Where Candyland gets bitter is that I am still buying insurance from a health insurance company. I am giving Blue Cross a ton of shit in this post, but they are also my current insurer and do a pretty good job. Blue Cross is one of the more responsible companies out there, in my experience, and still their documentation is contradictory, confusing, and difficult. They have a vested interest, as a business model, in not being definite or transparent about the benefits they offer and what they will cover, and that’s probably more true for other insurers as well. And to the extent that the ACA leaves sick people like me dependent on insurers, it still kinda sucks. I wish we had found a way out of that — for example, the public option.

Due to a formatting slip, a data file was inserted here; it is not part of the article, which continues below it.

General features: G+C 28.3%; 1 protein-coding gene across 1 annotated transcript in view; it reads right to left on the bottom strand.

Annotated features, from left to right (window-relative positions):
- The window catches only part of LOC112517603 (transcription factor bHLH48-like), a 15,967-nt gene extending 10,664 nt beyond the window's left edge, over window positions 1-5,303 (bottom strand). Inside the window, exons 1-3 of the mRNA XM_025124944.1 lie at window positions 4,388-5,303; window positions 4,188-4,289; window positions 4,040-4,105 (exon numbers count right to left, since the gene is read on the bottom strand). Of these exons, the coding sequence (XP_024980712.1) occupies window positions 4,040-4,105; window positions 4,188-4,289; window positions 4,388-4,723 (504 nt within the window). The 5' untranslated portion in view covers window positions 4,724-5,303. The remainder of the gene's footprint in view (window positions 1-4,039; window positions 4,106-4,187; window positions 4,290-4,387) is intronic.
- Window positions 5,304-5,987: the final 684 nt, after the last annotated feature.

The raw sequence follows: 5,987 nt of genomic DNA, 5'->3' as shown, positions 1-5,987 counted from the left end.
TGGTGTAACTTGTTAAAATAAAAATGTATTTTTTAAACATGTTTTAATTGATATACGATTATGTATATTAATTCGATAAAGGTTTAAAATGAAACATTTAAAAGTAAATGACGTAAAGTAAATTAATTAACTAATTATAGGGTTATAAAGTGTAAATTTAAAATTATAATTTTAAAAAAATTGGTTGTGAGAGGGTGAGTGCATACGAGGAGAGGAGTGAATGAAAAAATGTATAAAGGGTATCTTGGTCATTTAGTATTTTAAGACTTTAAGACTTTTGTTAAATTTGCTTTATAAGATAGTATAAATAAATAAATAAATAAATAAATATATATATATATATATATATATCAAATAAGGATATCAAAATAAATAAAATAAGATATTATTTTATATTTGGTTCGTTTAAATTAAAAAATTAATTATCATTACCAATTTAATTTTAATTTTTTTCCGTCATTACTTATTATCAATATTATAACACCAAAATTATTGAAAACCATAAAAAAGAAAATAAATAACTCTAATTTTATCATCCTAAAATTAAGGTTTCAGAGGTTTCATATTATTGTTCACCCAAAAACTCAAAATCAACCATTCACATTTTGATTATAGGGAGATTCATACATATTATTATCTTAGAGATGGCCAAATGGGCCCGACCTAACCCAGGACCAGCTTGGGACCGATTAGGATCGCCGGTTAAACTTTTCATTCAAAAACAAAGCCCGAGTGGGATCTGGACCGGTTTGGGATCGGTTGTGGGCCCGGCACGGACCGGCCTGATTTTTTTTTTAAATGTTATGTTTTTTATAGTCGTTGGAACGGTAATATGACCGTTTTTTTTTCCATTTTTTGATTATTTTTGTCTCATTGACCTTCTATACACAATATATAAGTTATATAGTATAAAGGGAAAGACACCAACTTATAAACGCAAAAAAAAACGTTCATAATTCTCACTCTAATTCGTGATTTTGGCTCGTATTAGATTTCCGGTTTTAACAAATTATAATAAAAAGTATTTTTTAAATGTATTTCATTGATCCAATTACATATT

If you do not have health insurance, or are paying too much money for your insurance, you should get started on Healthcare.gov (or your state exchange) right this minute. But keep in mind that what you’re buying is health insurance, and keep your eyes open. Healthcare.gov is a huge step forward for our health care system, but limits and exclusions apply.
*Sex is in no way a benefit of reading this blog, and this blog does nothing to improve your sex life.